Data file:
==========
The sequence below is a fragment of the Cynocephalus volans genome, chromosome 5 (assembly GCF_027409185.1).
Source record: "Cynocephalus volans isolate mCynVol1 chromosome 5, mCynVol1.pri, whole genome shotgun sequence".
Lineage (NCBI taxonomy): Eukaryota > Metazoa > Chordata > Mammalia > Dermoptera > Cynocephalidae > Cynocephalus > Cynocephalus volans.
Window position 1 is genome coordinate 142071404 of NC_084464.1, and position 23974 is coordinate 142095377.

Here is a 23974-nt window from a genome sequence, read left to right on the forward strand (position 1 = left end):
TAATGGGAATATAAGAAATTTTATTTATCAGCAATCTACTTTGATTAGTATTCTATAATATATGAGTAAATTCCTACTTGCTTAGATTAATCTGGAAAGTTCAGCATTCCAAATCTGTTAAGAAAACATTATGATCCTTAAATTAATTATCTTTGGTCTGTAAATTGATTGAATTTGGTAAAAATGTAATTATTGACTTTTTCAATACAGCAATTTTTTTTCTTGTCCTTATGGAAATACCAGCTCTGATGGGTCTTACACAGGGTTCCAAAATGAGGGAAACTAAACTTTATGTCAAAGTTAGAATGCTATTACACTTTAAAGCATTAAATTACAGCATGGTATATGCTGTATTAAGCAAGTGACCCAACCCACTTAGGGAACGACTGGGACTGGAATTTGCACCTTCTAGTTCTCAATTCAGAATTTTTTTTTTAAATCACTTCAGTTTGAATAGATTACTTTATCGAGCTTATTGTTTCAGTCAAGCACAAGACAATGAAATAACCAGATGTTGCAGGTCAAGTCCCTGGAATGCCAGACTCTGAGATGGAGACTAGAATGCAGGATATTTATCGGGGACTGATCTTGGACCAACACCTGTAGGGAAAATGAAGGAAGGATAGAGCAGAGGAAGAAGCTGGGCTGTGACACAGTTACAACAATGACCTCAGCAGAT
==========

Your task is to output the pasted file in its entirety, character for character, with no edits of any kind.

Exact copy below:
The sequence below is a fragment of the Cynocephalus volans genome, chromosome 5 (assembly GCF_027409185.1).
Source record: "Cynocephalus volans isolate mCynVol1 chromosome 5, mCynVol1.pri, whole genome shotgun sequence".
Lineage (NCBI taxonomy): Eukaryota > Metazoa > Chordata > Mammalia > Dermoptera > Cynocephalidae > Cynocephalus > Cynocephalus volans.
Window position 1 is genome coordinate 142071404 of NC_084464.1, and position 23974 is coordinate 142095377.

Here is a 23974-nt window from a genome sequence, read left to right on the forward strand (position 1 = left end):
TAATGGGAATATAAGAAATTTTATTTATCAGCAATCTACTTTGATTAGTATTCTATAATATATGAGTAAATTCCTACTTGCTTAGATTAATCTGGAAAGTTCAGCATTCCAAATCTGTTAAGAAAACATTATGATCCTTAAATTAATTATCTTTGGTCTGTAAATTGATTGAATTTGGTAAAAATGTAATTATTGACTTTTTCAATACAGCAATTTTTTTTCTTGTCCTTATGGAAATACCAGCTCTGATGGGTCTTACACAGGGTTCCAAAATGAGGGAAACTAAACTTTATGTCAAAGTTAGAATGCTATTACACTTTAAAGCATTAAATTACAGCATGGTATATGCTGTATTAAGCAAGTGACCCAACCCACTTAGGGAACGACTGGGACTGGAATTTGCACCTTCTAGTTCTCAATTCAGAATTTTTTTTTTAAATCACTTCAGTTTGAATAGATTACTTTATCGAGCTTATTGTTTCAGTCAAGCACAAGACAATGAAATAACCAGATGTTGCAGGTCAAGTCCCTGGAATGCCAGACTCTGAGATGGAGACTAGAATGCAGGATATTTATCGGGGACTGATCTTGGACCAACACCTGTAGGGAAAATGAAGGAAGGATAGAGCAGAGGAAGAAGCTGGGCTGTGACACAGTTACAACAATGACCTCAGCAGAT